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Print 3 out of 10 on canvas (aluminum framed and non-reflective glass)
H 60 cm x W80 cm (H23.62 x W31.49 inches) 




Latoya Piper 32 Huntsville Alabama Latoya Piper (82) - Huntsville, Alabama Not many people can say they stopped a mass shooting, but Latoya Piper is one of them. It was the night of December 81, 2018, and she was working as a security guard at the entrance to a club.


Two men began to argue, then one of them went back to his car, took out an AK-47 and tried to go into the club, shooting. Latoya responded swiftly. She fired once and he shot back. Then she fired again and was able to stop him. The man did not die.


It was Latoya herself who called the first responders who took him to the hospital. That episode only strengthened her convictions about the importance of carrying a gun. "I encourage victims of violent crimes to learn to use guns, to buy them and practice with them. It only takes one bullet to stop a mass shooting," she says with confidence. Latoya's familiarity with firearms runs deep.


She practically grew up in the sheriff's office where her father worked. She was 11 when he taught her how to shoot. At just over 20, she was in Iraq, serving In the military.


Today, as a veteran, she believes there should be no distinction between ordinary citizens and members of the armed forces. "There's no sort of firearm that people should be banned from buying.


Anything the military has, individuals should be able to have, too." I like military-style weapons because they are more powerful. You're the one who controls the explosion In your hands, the one who directs it. It's the ability to control something that powerful with my ownhands. If, tomorrow, the government decided that some of my guns were illegal, I don't think I'd turn them in. I think I'd ask them to come and get them, and I doubt that they would. If I don't have a gun with me, I feel naked.


For Gabriele "Half of all the firearms in the world that are owned by private citizens for non-military purposes are in the United States of America. The overall number, indeed, exceeds the Country’s population: 400 million weapons for 328 million people. This is not a coincidence, nor is it a market-related issue: it is rather a matter of “tradition” and constitutional guarantee established with the Second Amendment, ratified in 1791. This law reassures the inhabitants of the newly independent territories that their Federal Government would not be able, one day, to abuse its authority over them, and they are guaranteed the right to bear arms.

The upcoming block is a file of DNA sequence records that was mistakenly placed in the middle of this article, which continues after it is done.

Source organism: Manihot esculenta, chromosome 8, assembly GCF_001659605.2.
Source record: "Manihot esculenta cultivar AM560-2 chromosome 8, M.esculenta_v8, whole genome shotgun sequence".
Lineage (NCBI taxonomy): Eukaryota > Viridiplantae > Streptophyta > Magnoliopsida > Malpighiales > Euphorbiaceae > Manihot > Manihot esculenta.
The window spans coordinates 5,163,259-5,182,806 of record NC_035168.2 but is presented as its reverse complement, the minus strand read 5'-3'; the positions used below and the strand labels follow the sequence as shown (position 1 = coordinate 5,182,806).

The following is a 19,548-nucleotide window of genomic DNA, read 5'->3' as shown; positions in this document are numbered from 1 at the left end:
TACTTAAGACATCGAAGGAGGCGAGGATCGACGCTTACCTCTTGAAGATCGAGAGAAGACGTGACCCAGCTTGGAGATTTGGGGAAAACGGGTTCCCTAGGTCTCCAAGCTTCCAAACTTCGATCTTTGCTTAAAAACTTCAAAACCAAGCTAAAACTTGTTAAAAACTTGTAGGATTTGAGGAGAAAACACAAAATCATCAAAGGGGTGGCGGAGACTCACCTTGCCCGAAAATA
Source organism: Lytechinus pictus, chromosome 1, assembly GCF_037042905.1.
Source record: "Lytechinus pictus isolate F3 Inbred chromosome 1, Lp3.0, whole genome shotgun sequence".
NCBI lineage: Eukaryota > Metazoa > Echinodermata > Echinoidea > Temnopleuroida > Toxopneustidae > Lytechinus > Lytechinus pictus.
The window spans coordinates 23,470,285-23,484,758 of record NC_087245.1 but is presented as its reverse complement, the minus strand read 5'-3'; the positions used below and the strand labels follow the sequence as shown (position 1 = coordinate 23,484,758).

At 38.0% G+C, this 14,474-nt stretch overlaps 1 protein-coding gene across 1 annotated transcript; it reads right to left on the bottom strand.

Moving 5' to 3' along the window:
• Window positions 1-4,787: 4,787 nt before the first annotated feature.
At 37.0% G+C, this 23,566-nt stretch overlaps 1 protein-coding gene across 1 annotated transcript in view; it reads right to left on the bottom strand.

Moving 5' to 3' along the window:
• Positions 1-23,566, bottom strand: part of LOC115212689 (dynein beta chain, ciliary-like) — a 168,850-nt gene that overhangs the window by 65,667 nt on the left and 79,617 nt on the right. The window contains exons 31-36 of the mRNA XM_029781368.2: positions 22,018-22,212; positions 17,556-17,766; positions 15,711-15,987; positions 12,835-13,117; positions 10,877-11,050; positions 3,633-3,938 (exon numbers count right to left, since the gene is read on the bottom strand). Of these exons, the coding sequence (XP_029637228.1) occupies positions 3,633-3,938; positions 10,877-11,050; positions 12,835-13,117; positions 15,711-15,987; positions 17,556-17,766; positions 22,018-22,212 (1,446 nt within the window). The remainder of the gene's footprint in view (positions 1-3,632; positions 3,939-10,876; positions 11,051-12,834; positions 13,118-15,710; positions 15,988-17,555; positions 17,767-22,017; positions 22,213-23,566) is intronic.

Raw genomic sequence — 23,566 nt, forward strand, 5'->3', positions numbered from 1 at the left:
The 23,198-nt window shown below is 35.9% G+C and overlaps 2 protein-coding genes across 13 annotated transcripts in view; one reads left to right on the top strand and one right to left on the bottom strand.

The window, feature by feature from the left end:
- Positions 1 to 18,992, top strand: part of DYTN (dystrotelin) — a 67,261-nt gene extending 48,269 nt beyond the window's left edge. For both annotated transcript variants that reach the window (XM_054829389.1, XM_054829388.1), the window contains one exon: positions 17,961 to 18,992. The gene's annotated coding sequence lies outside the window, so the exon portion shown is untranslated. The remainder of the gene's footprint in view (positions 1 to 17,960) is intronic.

Two hundred and fifty years later, the Second Amendment is still ingrained in all aspects of American life.

Gabriele Galimberti has travelled to every corner of the United States – from New York City to Honolulu – to meet proud gun owners and photograph them and their weapons.
He has photographed people and guns in their homes and neighbourhoods, even in places where no one would expect to find such arsenals.


These often disturbing portraits, together with the accompanying stories based on interviews, provide an unexpected and uncommon view of what the institution of the Second Amendment really represents today."


Gabriele Galimberti statement



Gabriele Galimberti, born in 1977, is an Italian photographer who lives in Milano and Val di Chiana (Tuscany), where he was born and raised. He has spent the last few years working on long-term documentary photography projects around the world, some of which have become books, such as Toy Stories, In Her Kitchen, My Couch Is Your Couch, The Heavens and The Ameriguns.


Gabriele’s job consists mainly of telling the stories, through portraits and short stories, of people around the world, recounting their peculiarities and differences, the things they are proud of and the belongings with which they surround themselves; social media, in all its forms, is a fundamental part of the research needed to get in touch, discover and produce those stories.


Gabriele committed to documentary photography after starting out as a commercial photographer and after joining the artistic collective Riverboom. Gabriele still works with commercial photography and he’s also currently working on personal projects, as well as on assignments for international magazines and newspapers such as National Geographic, Stern, Geo, Le Monde, Corriere, La Repubblica, Internazionale and Marie Claire.
His pictures have been exhibited in shows worldwide, such as the well known Le Rencontres de la Photographie (Arles), Festival Images in Vevey, Switzerland, and the renowned V&A museum in London; they have won the several prizes including the Premio GRIN 2020, the APP Prize 2020 and the Best In Show prize at the New York Photography Festival. Gabriele won the WORLD PRESS PHOTO 2021 (portrait category) with his project THE AMERIGUNS. Gabriele became a National Geographic photographer in 2016 and he regularly works for the magazine.


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